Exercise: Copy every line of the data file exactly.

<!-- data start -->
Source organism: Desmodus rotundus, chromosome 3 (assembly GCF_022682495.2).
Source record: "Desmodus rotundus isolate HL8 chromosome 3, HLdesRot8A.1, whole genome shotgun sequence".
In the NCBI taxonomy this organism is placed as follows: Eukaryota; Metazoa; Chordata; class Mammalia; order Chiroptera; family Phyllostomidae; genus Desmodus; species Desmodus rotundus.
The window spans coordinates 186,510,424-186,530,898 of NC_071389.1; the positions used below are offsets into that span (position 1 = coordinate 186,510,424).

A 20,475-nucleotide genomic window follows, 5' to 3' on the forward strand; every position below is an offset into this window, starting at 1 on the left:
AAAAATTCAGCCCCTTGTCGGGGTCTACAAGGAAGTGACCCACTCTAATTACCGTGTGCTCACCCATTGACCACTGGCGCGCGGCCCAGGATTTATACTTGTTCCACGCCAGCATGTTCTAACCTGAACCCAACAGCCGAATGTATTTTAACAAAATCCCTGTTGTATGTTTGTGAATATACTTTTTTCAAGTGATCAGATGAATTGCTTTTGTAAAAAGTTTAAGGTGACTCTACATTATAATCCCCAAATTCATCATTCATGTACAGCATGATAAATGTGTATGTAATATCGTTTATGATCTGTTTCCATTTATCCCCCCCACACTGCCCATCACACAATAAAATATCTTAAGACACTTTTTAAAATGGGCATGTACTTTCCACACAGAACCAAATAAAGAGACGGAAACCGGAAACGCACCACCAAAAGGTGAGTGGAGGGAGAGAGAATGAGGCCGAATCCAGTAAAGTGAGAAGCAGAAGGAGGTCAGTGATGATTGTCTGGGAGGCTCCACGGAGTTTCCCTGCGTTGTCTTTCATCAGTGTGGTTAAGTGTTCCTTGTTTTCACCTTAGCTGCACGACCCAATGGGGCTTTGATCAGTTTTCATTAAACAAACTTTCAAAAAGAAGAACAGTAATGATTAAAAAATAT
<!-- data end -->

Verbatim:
Source organism: Desmodus rotundus, chromosome 3 (assembly GCF_022682495.2).
Source record: "Desmodus rotundus isolate HL8 chromosome 3, HLdesRot8A.1, whole genome shotgun sequence".
In the NCBI taxonomy this organism is placed as follows: Eukaryota; Metazoa; Chordata; class Mammalia; order Chiroptera; family Phyllostomidae; genus Desmodus; species Desmodus rotundus.
The window spans coordinates 186,510,424-186,530,898 of NC_071389.1; the positions used below are offsets into that span (position 1 = coordinate 186,510,424).

A 20,475-nucleotide genomic window follows, 5' to 3' on the forward strand; every position below is an offset into this window, starting at 1 on the left:
AAAAATTCAGCCCCTTGTCGGGGTCTACAAGGAAGTGACCCACTCTAATTACCGTGTGCTCACCCATTGACCACTGGCGCGCGGCCCAGGATTTATACTTGTTCCACGCCAGCATGTTCTAACCTGAACCCAACAGCCGAATGTATTTTAACAAAATCCCTGTTGTATGTTTGTGAATATACTTTTTTCAAGTGATCAGATGAATTGCTTTTGTAAAAAGTTTAAGGTGACTCTACATTATAATCCCCAAATTCATCATTCATGTACAGCATGATAAATGTGTATGTAATATCGTTTATGATCTGTTTCCATTTATCCCCCCCACACTGCCCATCACACAATAAAATATCTTAAGACACTTTTTAAAATGGGCATGTACTTTCCACACAGAACCAAATAAAGAGACGGAAACCGGAAACGCACCACCAAAAGGTGAGTGGAGGGAGAGAGAATGAGGCCGAATCCAGTAAAGTGAGAAGCAGAAGGAGGTCAGTGATGATTGTCTGGGAGGCTCCACGGAGTTTCCCTGCGTTGTCTTTCATCAGTGTGGTTAAGTGTTCCTTGTTTTCACCTTAGCTGCACGACCCAATGGGGCTTTGATCAGTTTTCATTAAACAAACTTTCAAAAAGAAGAACAGTAATGATTAAAAAATAT